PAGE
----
An Aussie woman has spoken candidly about the brutal reality of living in London, revealing she is A$17,000 ($18,000) in the red with minimal job prospects, as well as hopeless dating options and miserable weather.
Amelia, originally from Sydney, has been dipping into her savings for months and, despite applying for more than 350 marketing jobs, has repeatedly been rejected.
The 28-year-old revealed in a clip on TikTok that she got so desperate she nabbed a hospitality job, where she has been working 11-hour shifts with a 20-minute unpaid break, making only minimum wage.
She has warned anyone contemplating making a move to the UK to think again, revealing that while London seems like an attractive option due to its geographical location, healthcare and use of the same language, it had been extremely difficult to get herself established.
Amelia added that she had spent an astonishing A$17,300 ($18,600) in the three months she’d been living in London.
The millennial was now thinking of returning to Australia, complaining to her family that she couldn’t “stay here and do slave labour”.
Amelia is depressed and stressed in London. Photo / TikTok
To make matters worse, her first date in London cancelled on her at the last minute.
“If you’re thinking of moving to London, just don’t,” she wrote in the caption of the TikTok, which she posted on Tuesday.
In the clip, she revealed poll results after asking her followers whether she should “just go back to Sydney, where I will get a job in like 0.2 seconds and have 10 boyfriends at the drop of a hat”.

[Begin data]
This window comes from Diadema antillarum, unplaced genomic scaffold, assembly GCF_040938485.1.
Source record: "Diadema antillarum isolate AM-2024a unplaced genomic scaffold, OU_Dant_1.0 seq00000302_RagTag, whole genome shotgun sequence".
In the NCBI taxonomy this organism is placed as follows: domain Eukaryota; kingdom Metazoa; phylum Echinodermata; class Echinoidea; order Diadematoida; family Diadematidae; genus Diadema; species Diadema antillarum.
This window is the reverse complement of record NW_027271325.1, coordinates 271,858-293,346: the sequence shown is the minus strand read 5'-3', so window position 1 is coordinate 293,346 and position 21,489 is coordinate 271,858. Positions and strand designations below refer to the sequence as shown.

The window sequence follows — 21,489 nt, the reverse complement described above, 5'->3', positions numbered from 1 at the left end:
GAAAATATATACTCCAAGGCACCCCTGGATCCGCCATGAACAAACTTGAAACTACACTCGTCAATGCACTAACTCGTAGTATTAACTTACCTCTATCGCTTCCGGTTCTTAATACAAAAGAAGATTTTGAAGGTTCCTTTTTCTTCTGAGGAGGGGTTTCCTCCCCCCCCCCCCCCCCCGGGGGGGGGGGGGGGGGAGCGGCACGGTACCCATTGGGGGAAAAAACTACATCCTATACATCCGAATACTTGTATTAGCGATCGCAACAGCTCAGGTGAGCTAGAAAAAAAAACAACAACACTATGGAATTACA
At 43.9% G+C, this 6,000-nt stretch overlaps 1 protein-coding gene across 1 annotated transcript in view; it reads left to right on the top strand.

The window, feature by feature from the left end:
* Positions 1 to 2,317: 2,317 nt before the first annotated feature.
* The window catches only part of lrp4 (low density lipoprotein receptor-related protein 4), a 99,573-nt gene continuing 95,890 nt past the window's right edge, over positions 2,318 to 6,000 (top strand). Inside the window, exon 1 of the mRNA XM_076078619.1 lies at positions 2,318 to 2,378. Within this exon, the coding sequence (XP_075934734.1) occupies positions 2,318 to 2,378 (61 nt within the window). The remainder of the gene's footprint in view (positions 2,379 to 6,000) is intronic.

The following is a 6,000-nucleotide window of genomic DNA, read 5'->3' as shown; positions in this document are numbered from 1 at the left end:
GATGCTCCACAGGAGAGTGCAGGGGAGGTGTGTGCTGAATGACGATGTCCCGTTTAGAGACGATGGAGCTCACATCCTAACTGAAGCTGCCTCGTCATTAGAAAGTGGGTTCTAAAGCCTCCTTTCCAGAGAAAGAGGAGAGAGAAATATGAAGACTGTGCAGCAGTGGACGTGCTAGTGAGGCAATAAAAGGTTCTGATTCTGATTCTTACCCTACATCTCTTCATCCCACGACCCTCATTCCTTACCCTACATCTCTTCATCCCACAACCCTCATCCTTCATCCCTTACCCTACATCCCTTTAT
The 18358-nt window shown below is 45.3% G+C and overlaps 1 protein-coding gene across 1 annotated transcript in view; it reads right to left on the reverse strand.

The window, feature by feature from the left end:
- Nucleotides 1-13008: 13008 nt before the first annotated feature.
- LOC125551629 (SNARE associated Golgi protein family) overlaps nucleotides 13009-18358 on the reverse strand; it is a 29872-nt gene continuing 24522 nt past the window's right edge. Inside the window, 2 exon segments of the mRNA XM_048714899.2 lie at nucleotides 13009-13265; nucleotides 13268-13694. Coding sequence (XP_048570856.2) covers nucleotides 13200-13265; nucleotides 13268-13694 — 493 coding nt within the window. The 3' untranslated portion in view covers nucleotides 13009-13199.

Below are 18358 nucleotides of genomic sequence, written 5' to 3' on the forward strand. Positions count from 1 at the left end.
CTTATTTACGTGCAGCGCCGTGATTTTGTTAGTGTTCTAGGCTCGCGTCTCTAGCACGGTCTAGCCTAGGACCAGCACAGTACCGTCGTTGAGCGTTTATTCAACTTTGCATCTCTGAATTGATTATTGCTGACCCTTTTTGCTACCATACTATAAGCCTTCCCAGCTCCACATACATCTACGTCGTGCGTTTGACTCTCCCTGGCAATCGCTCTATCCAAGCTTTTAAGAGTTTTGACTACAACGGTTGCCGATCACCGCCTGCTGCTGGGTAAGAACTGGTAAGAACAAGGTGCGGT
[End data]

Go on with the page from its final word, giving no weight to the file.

Strangely, 82 per cent of people voted for her to “stay in London and be a penniless beggar”, while a mere 18 per cent thought she should “go home”.
In tow with a few rejection emails she received from job applications, she showed an inbox with the name “job apps” that contained 355 emails, proving how dedicated she had been to finding a job.
She got so desperate that she nabbed a hospitality job, where she has been working 11-hour shifts with a 20-minute unpaid break, making only minimum wage. Photo / AP
She also revealed messages she had sent saying she had a good week because she had only cried once and had been for two more interviews for marketing jobs but had not received replies.
Another screenshot showed a weather report, with the temperature being just 1C and revealing that the sun wouldn’t rise until 7.38am.
An attempt to reschedule a date was also shared.
“Logistically, I need to get home [and] shower etc, by the time I’m ready/at the station it’ll be like 8pm – shall we just do Tuesday? x,” their message read, with Amelia replying: “oh OK sure no worries then [sic]”.
She sarcastically said “no probs” in the text exchange.
Amelia revealed why many young people felt London was a great place to live in, saying it was pretty easy to get a visa, the predominant language is English and reciprocal healthcare is available.
What’s more, she said it was “very much the epicentre of Europe”, meaning it’s easy to travel from there to idyllic holiday places.
“You could just take a train from here and go to Paris for the weekend, or you could hop on a flight and be in Spain in two hours.
“I think the size of the city and the perceived opportunity here … in addition to your unlimited options for travelling make it a really enticing place to want to come and live,” she said. “I mean, we don’t move here for the weather.”
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